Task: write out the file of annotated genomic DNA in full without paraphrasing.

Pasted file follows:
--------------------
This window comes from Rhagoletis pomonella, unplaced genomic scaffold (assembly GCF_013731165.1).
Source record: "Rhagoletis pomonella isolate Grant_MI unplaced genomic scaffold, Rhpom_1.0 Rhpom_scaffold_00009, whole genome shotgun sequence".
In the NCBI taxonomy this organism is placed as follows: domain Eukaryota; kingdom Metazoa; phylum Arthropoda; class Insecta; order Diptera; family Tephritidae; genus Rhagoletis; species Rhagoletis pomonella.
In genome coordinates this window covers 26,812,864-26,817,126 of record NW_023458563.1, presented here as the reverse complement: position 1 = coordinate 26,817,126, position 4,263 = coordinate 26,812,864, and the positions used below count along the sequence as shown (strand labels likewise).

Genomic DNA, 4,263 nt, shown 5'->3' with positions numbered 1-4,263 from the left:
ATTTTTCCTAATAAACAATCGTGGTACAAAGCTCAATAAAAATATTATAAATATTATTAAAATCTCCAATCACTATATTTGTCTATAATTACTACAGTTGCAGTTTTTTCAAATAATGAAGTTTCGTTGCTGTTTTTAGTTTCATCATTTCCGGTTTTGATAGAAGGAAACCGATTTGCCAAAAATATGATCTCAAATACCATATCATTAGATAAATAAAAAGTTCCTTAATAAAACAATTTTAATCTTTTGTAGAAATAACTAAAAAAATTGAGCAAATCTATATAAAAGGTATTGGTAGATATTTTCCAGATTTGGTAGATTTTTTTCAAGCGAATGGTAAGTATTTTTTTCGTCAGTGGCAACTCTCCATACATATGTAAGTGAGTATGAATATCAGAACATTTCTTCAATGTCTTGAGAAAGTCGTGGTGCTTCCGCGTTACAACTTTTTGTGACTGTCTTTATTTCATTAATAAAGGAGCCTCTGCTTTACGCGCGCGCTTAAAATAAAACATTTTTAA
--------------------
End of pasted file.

This window comes from Rhagoletis pomonella, unplaced genomic scaffold (assembly GCF_013731165.1).
Source record: "Rhagoletis pomonella isolate Grant_MI unplaced genomic scaffold, Rhpom_1.0 Rhpom_scaffold_00009, whole genome shotgun sequence".
In the NCBI taxonomy this organism is placed as follows: domain Eukaryota; kingdom Metazoa; phylum Arthropoda; class Insecta; order Diptera; family Tephritidae; genus Rhagoletis; species Rhagoletis pomonella.
In genome coordinates this window covers 26,812,864-26,817,126 of record NW_023458563.1, presented here as the reverse complement: position 1 = coordinate 26,817,126, position 4,263 = coordinate 26,812,864, and the positions used below count along the sequence as shown (strand labels likewise).

Genomic DNA, 4,263 nt, shown 5'->3' with positions numbered 1-4,263 from the left:
ATTTTTCCTAATAAACAATCGTGGTACAAAGCTCAATAAAAATATTATAAATATTATTAAAATCTCCAATCACTATATTTGTCTATAATTACTACAGTTGCAGTTTTTTCAAATAATGAAGTTTCGTTGCTGTTTTTAGTTTCATCATTTCCGGTTTTGATAGAAGGAAACCGATTTGCCAAAAATATGATCTCAAATACCATATCATTAGATAAATAAAAAGTTCCTTAATAAAACAATTTTAATCTTTTGTAGAAATAACTAAAAAAATTGAGCAAATCTATATAAAAGGTATTGGTAGATATTTTCCAGATTTGGTAGATTTTTTTCAAGCGAATGGTAAGTATTTTTTTCGTCAGTGGCAACTCTCCATACATATGTAAGTGAGTATGAATATCAGAACATTTCTTCAATGTCTTGAGAAAGTCGTGGTGCTTCCGCGTTACAACTTTTTGTGACTGTCTTTATTTCATTAATAAAGGAGCCTCTGCTTTACGCGCGCGCTTAAAATAAAACATTTTTAA